Oakhill Balance Sheet
The Oakhill Renaissance Place renovation project is financially tapped out.
Of $15,487,821 in funding for the Oakhill Renaissance Place renovation project, only $7,830 remains unspent or uncommitted, Carol McFall, chief deputy Mahoning County auditor, told the county building commission overseeing the project.
For the most part, “the project is out of cash,” McFall said. “We can work on things that we’ve identified, but then, there will be no more work after that point unless we get some other form of revenue,” McFall said Tuesday.
The bulk of the project has been paid for with $14,540,000 in borrowed money, on which $5,901,900 in interest will have to be paid over 20 years, for a grand total of $20,441,900 in combined principal and interest, McFall said.
The county is paying a combined total of $1.29 million annually in principal and interest on the Oakhill debt, she said.
“We cannot put our county in any more debt for anything right now,” said Carol Rimedio-Righetti, chairwoman of the county commissioners.
John Logue, building commission chairman, said the six-member commission should be dissolved now that the project has reached “substantial completion.”
The county bought Oakhill — the former Forum Health Southside Medical Center — in 2006 in U.S. Bankruptcy Court.
Oakhill houses the county’s Department of Job and Family Services, including the Child Support Enforcement Agency; board of elections; veterans’ service commission; auto title department; recycling division; coroner’s office; and record storage for the auditor’s office.
Renovation costs on McFall’s list included $477,120 for JFS (including the CSEA); $200,000 for the veterans’ service commission; $339,600 for the board of elections; $566,020 for the recycling division; and $211,152 for the auto title department.
Besides renovations for individual departments, the Oakhill project has included $1.5 million for new roofing; $3.5 million for new boilers; $3.1 million for new chillers; $401,237 for a new fire-alarm system; and $150,043 for parking-lot improvements.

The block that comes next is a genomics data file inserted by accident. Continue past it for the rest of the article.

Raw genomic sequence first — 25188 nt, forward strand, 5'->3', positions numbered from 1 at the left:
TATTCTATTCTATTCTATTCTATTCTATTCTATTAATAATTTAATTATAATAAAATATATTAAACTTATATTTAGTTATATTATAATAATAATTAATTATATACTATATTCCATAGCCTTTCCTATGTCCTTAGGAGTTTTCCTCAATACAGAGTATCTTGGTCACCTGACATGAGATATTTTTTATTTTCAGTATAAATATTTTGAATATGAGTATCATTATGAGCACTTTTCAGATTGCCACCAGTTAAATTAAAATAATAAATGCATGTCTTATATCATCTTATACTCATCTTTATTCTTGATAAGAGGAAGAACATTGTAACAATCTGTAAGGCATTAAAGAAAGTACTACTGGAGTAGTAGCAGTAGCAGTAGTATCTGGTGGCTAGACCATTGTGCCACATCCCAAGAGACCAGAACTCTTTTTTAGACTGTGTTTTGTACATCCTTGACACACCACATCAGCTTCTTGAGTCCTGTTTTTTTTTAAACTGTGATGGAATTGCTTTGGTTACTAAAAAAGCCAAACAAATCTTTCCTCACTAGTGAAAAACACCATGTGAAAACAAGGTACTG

McFall said the county cannot pay renovation costs for nonprofit organizations relocating to Oakhill.
Two nonprofit organizations are prospective tenants: Lifebanc, which would recover tissues from cadavers for transplantation, and the Purple Cat, which would operate the former hospital cafeteria.
Bringing for-profit companies to Oakhill would jeopardize the building’s tax-exempt status, McFall said.
McFall said the county has paid off a $10,000 mechanics lien, a $436,000 Ohio Department of Development loan and $454,101 in real-estate taxes, all pre-dating the county’s purchase of the complex for $75,000.
McFall’s report did not include a tally of income from Oakhill occupants that pay rent to the county: the Youngstown Health Department, JFS, the Mahoning-Youngstown Community Action Partnership, the recycling division, the auto title department and the Ursuline Sisters’ Comprehensive Care Center.
Logue said Oakhill renovations have averaged between $30 and $35 per square foot, which is far less than the original $50 per square foot budget.
Tracie Kaglic, project manager with Olsavsky-Jaminet Architects, said all renovation bids came in below her estimates.
The county coroner and city health department would have been evicted from Oakhill during the bankruptcy if the county hadn’t bought it, Logue said. According to Vindicator files from 2006, Dr. David Kennedy, county coroner, estimated it would cost $2 million if the coroner’s office and morgue had to leave Oakhill and build a new facility.
Before JFS moved to Oakhill in 2007, the county was paying $449,000 a year in rent, not including utility and maintenance costs, for the Garland Plaza JFS offices, whose roof leaked. Garland Plaza is on the city’s East Side.
McFall acknowledged the condition of Garland wasn’t good, but she added the federal government paid the Garland occupancy costs in full.
Even though the county vacated Garland more than six years ago, it still spends more than $700,000 annually to lease or sublease space for a multitude of county government functions, namely the county board of health and its lab, its lead-abatement office, four part-time area courts, its planning commission and building-inspection office, its mental health board, board of alcohol and drug addiction services, and children services group homes.
County Commissioner David Ditzler said no private-sector investor would have found the investment in Oakhill renovations feasible, and only government would have taken a loss on such a project.
Ditzler said a new county office building could have been built for $20 million, but Logue said the county didn’t have the money to build a new building in 2006 and that a new $20 million building wouldn’t have been big enough to meet the county’s needs for JFS alone.
Only three members of the six-member building commission attended the meeting: Logue, Righetti and Ditzler. Absent were C. Robert Buchanan, who Logue said plans to resign from the commission; Atty. David Comstock Sr. and county Commissioner Anthony Traficanti. Five building commission members are required for a quorum.
The building commission members were appointed by the county’s common pleas judges.
Traficanti and then-commissioner David Ludt voted to buy Oakhill seven years ago, with then-commissioner John A. McNally IV dissenting.